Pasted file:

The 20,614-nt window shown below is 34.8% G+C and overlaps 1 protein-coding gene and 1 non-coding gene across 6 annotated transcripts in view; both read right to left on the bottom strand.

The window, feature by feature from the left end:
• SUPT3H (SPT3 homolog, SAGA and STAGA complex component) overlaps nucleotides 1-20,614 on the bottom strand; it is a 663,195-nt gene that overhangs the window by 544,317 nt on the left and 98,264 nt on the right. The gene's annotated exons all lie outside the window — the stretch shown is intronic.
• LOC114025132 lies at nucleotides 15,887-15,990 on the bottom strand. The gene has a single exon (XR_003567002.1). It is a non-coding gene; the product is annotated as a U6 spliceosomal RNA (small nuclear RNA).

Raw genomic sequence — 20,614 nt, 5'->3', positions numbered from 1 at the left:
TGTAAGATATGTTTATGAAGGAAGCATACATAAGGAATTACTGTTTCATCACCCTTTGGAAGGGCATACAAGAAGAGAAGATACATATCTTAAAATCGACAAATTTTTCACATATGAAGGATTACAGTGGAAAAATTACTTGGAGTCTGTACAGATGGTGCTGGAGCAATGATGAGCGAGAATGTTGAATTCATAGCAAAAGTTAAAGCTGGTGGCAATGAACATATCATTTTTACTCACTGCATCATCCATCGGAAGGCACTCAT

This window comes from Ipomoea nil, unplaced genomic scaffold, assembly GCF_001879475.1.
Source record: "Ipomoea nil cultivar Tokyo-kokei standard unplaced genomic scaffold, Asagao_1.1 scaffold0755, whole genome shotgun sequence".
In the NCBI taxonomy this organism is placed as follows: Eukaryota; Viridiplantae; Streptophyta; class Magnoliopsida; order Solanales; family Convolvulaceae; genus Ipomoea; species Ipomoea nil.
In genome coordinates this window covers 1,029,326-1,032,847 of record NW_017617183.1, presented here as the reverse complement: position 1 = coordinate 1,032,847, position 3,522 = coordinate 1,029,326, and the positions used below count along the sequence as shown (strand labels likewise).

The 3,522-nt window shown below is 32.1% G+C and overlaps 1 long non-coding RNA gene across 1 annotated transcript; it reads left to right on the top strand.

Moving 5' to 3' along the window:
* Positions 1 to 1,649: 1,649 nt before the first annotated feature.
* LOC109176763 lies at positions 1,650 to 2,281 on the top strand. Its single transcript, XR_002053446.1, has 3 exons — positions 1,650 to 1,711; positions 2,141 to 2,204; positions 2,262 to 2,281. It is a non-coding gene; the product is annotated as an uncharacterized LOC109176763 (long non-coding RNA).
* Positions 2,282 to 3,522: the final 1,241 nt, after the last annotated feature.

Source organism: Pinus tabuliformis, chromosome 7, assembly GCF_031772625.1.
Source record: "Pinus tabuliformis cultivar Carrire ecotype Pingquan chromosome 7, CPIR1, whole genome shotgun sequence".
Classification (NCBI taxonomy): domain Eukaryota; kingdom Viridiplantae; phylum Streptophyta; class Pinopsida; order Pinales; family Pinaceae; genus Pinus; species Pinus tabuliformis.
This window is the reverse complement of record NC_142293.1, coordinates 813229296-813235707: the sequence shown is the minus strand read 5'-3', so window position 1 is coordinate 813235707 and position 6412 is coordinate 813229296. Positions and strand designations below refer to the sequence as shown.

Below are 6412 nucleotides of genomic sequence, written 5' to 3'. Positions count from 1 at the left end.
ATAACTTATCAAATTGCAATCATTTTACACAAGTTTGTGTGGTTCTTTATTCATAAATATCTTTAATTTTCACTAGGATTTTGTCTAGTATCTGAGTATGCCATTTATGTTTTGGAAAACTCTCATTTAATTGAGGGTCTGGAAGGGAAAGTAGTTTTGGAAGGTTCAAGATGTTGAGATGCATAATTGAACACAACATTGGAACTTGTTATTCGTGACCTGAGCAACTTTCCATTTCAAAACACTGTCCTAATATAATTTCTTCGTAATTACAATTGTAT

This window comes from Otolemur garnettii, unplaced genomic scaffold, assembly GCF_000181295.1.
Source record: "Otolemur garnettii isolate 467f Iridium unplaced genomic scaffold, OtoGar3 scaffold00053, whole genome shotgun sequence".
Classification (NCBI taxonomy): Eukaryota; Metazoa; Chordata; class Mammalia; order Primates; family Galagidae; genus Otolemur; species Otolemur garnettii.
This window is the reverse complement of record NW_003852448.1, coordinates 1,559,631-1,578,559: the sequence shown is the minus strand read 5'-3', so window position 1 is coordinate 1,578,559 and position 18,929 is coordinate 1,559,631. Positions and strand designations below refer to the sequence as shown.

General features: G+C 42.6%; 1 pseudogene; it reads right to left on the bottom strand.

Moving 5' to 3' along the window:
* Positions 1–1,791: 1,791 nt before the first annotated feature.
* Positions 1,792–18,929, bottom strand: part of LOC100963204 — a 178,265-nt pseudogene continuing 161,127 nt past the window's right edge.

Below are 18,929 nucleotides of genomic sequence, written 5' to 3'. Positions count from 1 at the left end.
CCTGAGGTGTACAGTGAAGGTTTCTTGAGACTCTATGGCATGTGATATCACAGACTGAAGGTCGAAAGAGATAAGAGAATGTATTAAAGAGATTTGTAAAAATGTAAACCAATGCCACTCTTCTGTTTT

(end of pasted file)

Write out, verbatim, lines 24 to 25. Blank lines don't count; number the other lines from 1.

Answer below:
Classification (NCBI taxonomy): Eukaryota; Metazoa; Chordata; class Mammalia; order Primates; family Galagidae; genus Otolemur; species Otolemur garnettii.
This window is the reverse complement of record NW_003852448.1, coordinates 1,559,631-1,578,559: the sequence shown is the minus strand read 5'-3', so window position 1 is coordinate 1,578,559 and position 18,929 is coordinate 1,559,631. Positions and strand designations below refer to the sequence as shown.